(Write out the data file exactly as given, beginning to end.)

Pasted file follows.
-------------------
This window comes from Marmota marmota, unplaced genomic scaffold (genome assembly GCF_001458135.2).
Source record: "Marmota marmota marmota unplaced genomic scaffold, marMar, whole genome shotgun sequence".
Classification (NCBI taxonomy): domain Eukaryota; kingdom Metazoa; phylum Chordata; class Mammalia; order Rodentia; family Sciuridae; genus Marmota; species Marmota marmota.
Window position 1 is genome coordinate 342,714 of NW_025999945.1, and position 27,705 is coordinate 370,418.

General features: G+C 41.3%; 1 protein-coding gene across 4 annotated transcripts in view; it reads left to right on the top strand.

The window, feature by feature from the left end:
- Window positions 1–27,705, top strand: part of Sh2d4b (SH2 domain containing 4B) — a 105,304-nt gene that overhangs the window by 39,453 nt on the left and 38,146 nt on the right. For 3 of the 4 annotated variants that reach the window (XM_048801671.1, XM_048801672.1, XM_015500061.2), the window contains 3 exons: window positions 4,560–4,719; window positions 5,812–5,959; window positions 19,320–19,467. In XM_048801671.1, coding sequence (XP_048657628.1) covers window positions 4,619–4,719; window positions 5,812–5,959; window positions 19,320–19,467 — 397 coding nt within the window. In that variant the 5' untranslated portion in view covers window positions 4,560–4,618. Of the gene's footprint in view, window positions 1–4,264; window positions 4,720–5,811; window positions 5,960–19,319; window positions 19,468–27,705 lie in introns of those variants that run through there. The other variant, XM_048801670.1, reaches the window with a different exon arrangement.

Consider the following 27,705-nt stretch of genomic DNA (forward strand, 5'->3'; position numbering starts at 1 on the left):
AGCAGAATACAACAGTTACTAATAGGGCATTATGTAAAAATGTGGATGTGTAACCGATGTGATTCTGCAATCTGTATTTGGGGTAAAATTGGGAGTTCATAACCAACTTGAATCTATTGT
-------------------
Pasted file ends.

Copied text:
This window comes from Marmota marmota, unplaced genomic scaffold (genome assembly GCF_001458135.2).
Source record: "Marmota marmota marmota unplaced genomic scaffold, marMar, whole genome shotgun sequence".
Classification (NCBI taxonomy): domain Eukaryota; kingdom Metazoa; phylum Chordata; class Mammalia; order Rodentia; family Sciuridae; genus Marmota; species Marmota marmota.
Window position 1 is genome coordinate 342,714 of NW_025999945.1, and position 27,705 is coordinate 370,418.

General features: G+C 41.3%; 1 protein-coding gene across 4 annotated transcripts in view; it reads left to right on the top strand.

The window, feature by feature from the left end:
- Window positions 1–27,705, top strand: part of Sh2d4b (SH2 domain containing 4B) — a 105,304-nt gene that overhangs the window by 39,453 nt on the left and 38,146 nt on the right. For 3 of the 4 annotated variants that reach the window (XM_048801671.1, XM_048801672.1, XM_015500061.2), the window contains 3 exons: window positions 4,560–4,719; window positions 5,812–5,959; window positions 19,320–19,467. In XM_048801671.1, coding sequence (XP_048657628.1) covers window positions 4,619–4,719; window positions 5,812–5,959; window positions 19,320–19,467 — 397 coding nt within the window. In that variant the 5' untranslated portion in view covers window positions 4,560–4,618. Of the gene's footprint in view, window positions 1–4,264; window positions 4,720–5,811; window positions 5,960–19,319; window positions 19,468–27,705 lie in introns of those variants that run through there. The other variant, XM_048801670.1, reaches the window with a different exon arrangement.

Consider the following 27,705-nt stretch of genomic DNA (forward strand, 5'->3'; position numbering starts at 1 on the left):
AGCAGAATACAACAGTTACTAATAGGGCATTATGTAAAAATGTGGATGTGTAACCGATGTGATTCTGCAATCTGTATTTGGGGTAAAATTGGGAGTTCATAACCAACTTGAATCTATTGT